LONDON (Sept 3): Gold prices steadied on Monday as the dollar held near a one-week high on worries over an escalation in trade conflicts between the United States and its trading partners.
A firmer US currency makes dollar-priced gold more expensive for holders of other currencies, potentially sapping demand. Safe-haven demand for gold has this year been overshadowed by the metal's relationship with the greenback.
US President Donald Trump said on Saturday there was no need to keep Canada in the North American Free Trade Agreement and warned Congress not to meddle with negotiations or he would terminate the trilateral trade pact, which also includes Mexico.
Meanwhile, Bloomberg News reported that Trump was prepared to quickly ramp up a trade war with China and had told aides he was ready to impose tariffs on US$200 billion more in Chinese imports as soon as a public comment period on the plan ends on Thursday.
"For as long as the trade war fears that are helping dollar strength continue, gold is going to come under pressure," said ETF Securities commodity strategist Nitesh Shah.
Gold prices are down about 8% so far this year against a backdrop of rising US interest rates, trade disputes and the Turkish currency crisis, with investors parking their money in the US dollar.
Spot gold was mostly unchanged at US$1,200.47 an ounce at 1023 GMT, after touching an intra-day low of US$1,195.36.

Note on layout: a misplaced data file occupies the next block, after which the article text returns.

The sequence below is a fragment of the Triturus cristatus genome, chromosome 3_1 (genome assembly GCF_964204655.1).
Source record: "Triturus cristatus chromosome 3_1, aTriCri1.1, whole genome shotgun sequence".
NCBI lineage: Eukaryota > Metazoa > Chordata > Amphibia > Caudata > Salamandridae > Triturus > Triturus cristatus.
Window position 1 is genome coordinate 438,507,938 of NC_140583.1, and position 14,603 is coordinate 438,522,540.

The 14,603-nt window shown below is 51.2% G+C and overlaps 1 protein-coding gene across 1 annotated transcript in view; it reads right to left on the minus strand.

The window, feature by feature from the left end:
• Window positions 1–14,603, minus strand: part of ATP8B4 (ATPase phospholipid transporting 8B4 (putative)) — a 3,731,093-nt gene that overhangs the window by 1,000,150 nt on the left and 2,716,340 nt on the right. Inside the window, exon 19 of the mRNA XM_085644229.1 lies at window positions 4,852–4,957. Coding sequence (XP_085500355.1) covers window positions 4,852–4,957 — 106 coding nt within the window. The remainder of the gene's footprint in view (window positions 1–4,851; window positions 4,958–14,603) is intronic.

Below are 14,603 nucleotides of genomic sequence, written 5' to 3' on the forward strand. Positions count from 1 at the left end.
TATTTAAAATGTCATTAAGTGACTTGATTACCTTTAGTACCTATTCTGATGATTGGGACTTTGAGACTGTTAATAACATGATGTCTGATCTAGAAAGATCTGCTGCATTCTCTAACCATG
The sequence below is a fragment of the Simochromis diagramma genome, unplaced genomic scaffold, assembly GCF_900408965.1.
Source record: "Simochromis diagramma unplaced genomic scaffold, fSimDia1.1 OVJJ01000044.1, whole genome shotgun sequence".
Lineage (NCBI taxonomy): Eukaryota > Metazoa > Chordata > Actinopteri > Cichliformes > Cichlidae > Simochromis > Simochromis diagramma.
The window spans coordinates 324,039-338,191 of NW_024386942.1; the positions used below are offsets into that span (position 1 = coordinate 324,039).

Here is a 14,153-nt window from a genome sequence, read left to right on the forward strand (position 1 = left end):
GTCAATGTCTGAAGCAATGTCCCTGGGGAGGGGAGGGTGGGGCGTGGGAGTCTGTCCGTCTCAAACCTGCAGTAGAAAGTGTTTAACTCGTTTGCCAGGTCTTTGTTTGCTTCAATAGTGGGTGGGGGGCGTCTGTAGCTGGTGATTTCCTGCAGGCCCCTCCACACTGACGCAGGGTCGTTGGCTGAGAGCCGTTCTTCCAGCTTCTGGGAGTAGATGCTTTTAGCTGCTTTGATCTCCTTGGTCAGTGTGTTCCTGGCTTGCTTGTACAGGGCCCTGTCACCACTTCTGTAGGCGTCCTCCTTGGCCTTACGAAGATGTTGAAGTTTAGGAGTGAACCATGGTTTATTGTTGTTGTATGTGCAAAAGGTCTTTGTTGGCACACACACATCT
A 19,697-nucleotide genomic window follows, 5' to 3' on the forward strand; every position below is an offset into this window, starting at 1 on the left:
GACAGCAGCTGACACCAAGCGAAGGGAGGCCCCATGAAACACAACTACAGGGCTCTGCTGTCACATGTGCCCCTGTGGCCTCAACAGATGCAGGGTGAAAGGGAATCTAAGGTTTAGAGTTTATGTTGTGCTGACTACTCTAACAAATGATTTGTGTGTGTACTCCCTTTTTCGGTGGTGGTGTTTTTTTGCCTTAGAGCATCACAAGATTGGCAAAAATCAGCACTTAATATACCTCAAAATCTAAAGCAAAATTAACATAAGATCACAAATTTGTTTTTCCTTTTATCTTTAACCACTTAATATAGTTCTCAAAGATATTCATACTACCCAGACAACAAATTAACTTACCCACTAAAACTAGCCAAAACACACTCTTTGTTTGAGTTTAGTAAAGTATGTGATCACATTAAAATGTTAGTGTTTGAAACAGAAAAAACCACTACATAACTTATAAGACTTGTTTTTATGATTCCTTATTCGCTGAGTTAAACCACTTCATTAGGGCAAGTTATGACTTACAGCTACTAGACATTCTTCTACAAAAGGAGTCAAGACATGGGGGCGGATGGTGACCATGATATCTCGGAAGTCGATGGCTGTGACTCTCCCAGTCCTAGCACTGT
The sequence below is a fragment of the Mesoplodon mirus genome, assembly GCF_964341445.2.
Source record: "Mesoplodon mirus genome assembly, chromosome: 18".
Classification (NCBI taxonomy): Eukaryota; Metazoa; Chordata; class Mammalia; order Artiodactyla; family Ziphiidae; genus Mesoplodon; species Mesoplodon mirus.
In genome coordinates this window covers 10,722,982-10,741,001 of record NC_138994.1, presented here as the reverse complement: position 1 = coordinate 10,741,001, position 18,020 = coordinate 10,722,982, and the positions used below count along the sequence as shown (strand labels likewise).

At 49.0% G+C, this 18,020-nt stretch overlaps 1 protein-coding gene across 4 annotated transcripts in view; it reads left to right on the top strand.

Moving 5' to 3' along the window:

US gold futures were flat at US$1,206.70 an ounce.
The dollar index, which measures the greenback against a basket of currencies, was barely changed at 95.171.
If gold recovers to US$1,210 per ounce there are good chances of seeing further rebounds to US$1,230, said ActivTrades chief analyst Carlo Alberto De Casa. But a decline below US$1,200 would see prices test US$1,180 and to the following support placed at US$1,160, he said.
There was some indication that the bearish sentiment in the market has started to shift slightly as there was a reduction in net short positions in the COMEX gold contracts in the week to Aug 28, the first time in more than a month.
Major US economic data due this week, such as a manufacturing survey on Tuesday and an employment report on Friday, could influence gold's moves as investors are looking for clues on the pace of US interest rate hikes.
Meanwhile, liquidations continued in SPDR Gold, the world's largest gold-backed exchange-traded fund. Holdings have fallen over 13% since a peak in late April.
Spot silver was steady at US$14.48 an ounce, after earlier falling to its lowest in more than two weeks at US$14.37.
Platinum rose 0.2% to US$784 an ounce, while palladium was unchanged at US$980.10, after hitting a 10-week high on Friday at US$984.97.